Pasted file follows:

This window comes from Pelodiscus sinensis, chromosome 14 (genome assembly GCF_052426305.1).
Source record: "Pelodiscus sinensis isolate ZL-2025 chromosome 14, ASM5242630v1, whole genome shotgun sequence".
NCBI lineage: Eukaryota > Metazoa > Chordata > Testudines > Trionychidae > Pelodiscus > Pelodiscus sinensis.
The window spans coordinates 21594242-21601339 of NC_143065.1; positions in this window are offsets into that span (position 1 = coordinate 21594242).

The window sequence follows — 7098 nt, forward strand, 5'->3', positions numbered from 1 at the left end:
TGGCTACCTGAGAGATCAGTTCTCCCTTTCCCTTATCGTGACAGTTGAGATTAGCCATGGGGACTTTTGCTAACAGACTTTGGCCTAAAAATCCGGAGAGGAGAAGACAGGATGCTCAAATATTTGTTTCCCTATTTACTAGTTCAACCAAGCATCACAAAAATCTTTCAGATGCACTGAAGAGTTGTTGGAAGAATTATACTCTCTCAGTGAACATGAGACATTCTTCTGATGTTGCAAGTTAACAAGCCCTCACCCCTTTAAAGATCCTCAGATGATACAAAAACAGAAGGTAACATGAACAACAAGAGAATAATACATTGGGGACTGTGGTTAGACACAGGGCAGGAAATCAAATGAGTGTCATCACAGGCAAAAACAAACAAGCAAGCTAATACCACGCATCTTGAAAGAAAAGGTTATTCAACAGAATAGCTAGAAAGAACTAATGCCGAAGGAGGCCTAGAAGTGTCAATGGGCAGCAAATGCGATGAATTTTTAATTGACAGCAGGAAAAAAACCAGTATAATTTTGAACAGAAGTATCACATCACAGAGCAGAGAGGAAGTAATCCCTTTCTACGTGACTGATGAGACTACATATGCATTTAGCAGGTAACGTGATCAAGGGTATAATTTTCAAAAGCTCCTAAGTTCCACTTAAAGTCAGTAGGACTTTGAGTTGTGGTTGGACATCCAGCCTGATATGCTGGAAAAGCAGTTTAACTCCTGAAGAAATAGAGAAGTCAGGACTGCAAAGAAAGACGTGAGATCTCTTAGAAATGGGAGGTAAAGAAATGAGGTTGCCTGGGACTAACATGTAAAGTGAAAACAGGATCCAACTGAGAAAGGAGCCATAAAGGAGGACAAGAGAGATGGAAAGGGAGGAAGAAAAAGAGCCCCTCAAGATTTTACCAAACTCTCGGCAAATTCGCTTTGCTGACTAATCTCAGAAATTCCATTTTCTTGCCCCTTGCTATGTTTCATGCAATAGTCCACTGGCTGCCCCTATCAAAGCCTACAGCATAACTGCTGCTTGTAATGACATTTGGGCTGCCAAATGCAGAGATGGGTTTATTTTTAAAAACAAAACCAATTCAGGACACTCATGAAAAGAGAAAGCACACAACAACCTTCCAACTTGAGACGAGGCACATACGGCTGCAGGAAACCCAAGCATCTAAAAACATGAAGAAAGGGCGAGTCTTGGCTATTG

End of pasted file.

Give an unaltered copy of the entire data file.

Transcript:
This window comes from Pelodiscus sinensis, chromosome 14 (genome assembly GCF_052426305.1).
Source record: "Pelodiscus sinensis isolate ZL-2025 chromosome 14, ASM5242630v1, whole genome shotgun sequence".
NCBI lineage: Eukaryota > Metazoa > Chordata > Testudines > Trionychidae > Pelodiscus > Pelodiscus sinensis.
The window spans coordinates 21594242-21601339 of NC_143065.1; positions in this window are offsets into that span (position 1 = coordinate 21594242).

The window sequence follows — 7098 nt, forward strand, 5'->3', positions numbered from 1 at the left end:
TGGCTACCTGAGAGATCAGTTCTCCCTTTCCCTTATCGTGACAGTTGAGATTAGCCATGGGGACTTTTGCTAACAGACTTTGGCCTAAAAATCCGGAGAGGAGAAGACAGGATGCTCAAATATTTGTTTCCCTATTTACTAGTTCAACCAAGCATCACAAAAATCTTTCAGATGCACTGAAGAGTTGTTGGAAGAATTATACTCTCTCAGTGAACATGAGACATTCTTCTGATGTTGCAAGTTAACAAGCCCTCACCCCTTTAAAGATCCTCAGATGATACAAAAACAGAAGGTAACATGAACAACAAGAGAATAATACATTGGGGACTGTGGTTAGACACAGGGCAGGAAATCAAATGAGTGTCATCACAGGCAAAAACAAACAAGCAAGCTAATACCACGCATCTTGAAAGAAAAGGTTATTCAACAGAATAGCTAGAAAGAACTAATGCCGAAGGAGGCCTAGAAGTGTCAATGGGCAGCAAATGCGATGAATTTTTAATTGACAGCAGGAAAAAAACCAGTATAATTTTGAACAGAAGTATCACATCACAGAGCAGAGAGGAAGTAATCCCTTTCTACGTGACTGATGAGACTACATATGCATTTAGCAGGTAACGTGATCAAGGGTATAATTTTCAAAAGCTCCTAAGTTCCACTTAAAGTCAGTAGGACTTTGAGTTGTGGTTGGACATCCAGCCTGATATGCTGGAAAAGCAGTTTAACTCCTGAAGAAATAGAGAAGTCAGGACTGCAAAGAAAGACGTGAGATCTCTTAGAAATGGGAGGTAAAGAAATGAGGTTGCCTGGGACTAACATGTAAAGTGAAAACAGGATCCAACTGAGAAAGGAGCCATAAAGGAGGACAAGAGAGATGGAAAGGGAGGAAGAAAAAGAGCCCCTCAAGATTTTACCAAACTCTCGGCAAATTCGCTTTGCTGACTAATCTCAGAAATTCCATTTTCTTGCCCCTTGCTATGTTTCATGCAATAGTCCACTGGCTGCCCCTATCAAAGCCTACAGCATAACTGCTGCTTGTAATGACATTTGGGCTGCCAAATGCAGAGATGGGTTTATTTTTAAAAACAAAACCAATTCAGGACACTCATGAAAAGAGAAAGCACACAACAACCTTCCAACTTGAGACGAGGCACATACGGCTGCAGGAAACCCAAGCATCTAAAAACATGAAGAAAGGGCGAGTCTTGGCTATTG